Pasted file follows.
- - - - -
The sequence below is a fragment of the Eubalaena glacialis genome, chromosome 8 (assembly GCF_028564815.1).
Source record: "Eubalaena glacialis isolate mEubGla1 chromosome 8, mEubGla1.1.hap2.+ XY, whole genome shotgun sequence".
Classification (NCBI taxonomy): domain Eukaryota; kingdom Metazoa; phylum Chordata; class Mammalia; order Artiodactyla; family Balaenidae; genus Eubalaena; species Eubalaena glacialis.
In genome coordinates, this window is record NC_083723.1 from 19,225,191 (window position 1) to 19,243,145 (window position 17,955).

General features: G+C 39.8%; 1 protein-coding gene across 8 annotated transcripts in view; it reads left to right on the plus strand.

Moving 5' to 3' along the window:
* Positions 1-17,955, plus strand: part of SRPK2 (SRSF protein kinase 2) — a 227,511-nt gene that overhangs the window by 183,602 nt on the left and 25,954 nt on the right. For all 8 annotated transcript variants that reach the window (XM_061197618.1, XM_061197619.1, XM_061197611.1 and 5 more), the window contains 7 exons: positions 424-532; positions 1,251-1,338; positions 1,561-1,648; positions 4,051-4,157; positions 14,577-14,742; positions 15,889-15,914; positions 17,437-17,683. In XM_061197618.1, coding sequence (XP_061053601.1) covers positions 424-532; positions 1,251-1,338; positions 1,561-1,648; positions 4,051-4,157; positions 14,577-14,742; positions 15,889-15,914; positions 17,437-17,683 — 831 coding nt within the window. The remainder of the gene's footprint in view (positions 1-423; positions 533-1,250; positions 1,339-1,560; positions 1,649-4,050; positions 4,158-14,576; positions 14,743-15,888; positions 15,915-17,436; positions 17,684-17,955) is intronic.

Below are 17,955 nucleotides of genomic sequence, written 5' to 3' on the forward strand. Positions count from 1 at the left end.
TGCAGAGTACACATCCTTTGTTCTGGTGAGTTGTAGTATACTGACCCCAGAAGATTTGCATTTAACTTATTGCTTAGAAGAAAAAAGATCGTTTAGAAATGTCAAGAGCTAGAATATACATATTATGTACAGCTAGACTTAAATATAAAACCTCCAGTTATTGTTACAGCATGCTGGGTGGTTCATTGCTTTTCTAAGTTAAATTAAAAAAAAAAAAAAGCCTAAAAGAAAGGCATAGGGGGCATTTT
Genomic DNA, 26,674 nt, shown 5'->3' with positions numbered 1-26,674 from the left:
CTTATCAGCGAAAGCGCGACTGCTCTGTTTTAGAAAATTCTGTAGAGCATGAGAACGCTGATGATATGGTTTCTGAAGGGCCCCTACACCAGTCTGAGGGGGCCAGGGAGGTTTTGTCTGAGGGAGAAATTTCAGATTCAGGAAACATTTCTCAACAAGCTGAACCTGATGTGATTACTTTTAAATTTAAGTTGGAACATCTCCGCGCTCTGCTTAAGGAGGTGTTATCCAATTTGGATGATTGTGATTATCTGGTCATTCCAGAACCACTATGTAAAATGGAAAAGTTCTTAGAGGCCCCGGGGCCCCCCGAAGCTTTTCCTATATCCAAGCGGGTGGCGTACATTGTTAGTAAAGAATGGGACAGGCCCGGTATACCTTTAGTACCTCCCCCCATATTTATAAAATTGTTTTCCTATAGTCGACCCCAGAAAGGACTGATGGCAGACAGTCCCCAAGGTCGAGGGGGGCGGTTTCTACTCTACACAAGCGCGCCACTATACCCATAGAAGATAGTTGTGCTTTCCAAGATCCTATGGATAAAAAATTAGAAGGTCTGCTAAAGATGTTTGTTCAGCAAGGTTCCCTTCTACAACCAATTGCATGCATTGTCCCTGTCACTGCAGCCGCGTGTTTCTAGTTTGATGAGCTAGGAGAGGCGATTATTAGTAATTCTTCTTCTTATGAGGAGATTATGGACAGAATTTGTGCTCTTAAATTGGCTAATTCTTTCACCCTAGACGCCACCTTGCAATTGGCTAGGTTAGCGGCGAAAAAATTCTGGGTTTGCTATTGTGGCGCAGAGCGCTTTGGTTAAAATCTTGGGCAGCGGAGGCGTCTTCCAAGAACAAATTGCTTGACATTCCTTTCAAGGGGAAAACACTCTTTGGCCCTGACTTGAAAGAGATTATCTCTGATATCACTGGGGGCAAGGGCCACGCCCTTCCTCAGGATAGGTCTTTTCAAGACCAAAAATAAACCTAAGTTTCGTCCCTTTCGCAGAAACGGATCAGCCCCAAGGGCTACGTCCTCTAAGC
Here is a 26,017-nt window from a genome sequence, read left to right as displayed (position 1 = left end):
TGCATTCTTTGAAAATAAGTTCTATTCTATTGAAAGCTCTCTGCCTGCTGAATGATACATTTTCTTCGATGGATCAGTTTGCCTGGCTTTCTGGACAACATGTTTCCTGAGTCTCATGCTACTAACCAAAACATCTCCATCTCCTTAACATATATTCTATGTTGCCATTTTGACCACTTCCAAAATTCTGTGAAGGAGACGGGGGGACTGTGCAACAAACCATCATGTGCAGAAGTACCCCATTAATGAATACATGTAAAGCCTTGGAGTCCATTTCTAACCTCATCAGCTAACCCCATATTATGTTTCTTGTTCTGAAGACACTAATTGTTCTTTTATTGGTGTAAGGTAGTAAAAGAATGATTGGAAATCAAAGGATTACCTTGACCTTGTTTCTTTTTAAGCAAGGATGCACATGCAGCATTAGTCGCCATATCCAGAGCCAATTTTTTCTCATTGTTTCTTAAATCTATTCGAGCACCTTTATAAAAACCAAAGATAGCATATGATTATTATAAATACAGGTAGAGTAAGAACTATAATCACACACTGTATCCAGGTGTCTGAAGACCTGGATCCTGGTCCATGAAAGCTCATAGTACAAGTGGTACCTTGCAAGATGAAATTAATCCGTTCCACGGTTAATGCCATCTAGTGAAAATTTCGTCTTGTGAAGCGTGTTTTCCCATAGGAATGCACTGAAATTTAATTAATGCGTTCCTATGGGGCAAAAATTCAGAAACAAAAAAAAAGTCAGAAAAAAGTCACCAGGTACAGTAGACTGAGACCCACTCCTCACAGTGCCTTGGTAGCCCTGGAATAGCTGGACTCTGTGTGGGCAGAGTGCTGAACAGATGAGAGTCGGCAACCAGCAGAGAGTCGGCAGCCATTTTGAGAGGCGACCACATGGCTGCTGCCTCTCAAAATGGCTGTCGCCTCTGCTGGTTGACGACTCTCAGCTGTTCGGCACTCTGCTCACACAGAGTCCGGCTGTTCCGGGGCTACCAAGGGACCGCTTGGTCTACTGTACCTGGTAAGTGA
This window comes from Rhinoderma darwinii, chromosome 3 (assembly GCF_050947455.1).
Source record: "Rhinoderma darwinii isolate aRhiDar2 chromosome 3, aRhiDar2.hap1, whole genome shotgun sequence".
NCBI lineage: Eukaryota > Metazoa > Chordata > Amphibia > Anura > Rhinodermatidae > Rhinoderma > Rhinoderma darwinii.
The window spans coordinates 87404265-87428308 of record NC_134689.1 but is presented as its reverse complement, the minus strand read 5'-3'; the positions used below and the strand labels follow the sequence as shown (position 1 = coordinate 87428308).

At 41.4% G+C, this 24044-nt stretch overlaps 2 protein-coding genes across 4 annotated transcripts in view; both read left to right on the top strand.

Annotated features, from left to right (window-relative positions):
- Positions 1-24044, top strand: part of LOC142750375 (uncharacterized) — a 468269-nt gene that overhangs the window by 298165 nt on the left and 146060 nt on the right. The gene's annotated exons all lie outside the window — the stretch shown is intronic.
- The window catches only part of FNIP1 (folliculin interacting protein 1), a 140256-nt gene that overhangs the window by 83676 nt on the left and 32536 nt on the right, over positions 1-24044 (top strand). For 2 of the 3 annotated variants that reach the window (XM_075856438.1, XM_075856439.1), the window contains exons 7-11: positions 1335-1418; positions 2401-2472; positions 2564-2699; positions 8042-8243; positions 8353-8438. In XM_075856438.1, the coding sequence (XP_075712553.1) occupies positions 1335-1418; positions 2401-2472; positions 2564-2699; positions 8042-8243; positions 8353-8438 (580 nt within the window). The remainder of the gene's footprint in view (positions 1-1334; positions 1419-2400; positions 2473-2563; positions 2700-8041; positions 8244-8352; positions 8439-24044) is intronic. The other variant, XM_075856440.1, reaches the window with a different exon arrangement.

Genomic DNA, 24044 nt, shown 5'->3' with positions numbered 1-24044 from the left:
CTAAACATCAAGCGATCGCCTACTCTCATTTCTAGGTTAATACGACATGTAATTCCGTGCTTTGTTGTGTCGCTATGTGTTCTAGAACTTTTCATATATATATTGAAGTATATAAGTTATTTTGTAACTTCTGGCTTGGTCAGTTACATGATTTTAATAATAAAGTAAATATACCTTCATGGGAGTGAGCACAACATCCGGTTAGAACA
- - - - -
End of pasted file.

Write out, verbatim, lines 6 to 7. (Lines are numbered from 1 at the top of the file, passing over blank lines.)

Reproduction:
Moving 5' to 3' along the window:
* Positions 1-17,955, plus strand: part of SRPK2 (SRSF protein kinase 2) — a 227,511-nt gene that overhangs the window by 183,602 nt on the left and 25,954 nt on the right. For all 8 annotated transcript variants that reach the window (XM_061197618.1, XM_061197619.1, XM_061197611.1 and 5 more), the window contains 7 exons: positions 424-532; positions 1,251-1,338; positions 1,561-1,648; positions 4,051-4,157; positions 14,577-14,742; positions 15,889-15,914; positions 17,437-17,683. In XM_061197618.1, coding sequence (XP_061053601.1) covers positions 424-532; positions 1,251-1,338; positions 1,561-1,648; positions 4,051-4,157; positions 14,577-14,742; positions 15,889-15,914; positions 17,437-17,683 — 831 coding nt within the window. The remainder of the gene's footprint in view (positions 1-423; positions 533-1,250; positions 1,339-1,560; positions 1,649-4,050; positions 4,158-14,576; positions 14,743-15,888; positions 15,915-17,436; positions 17,684-17,955) is intronic.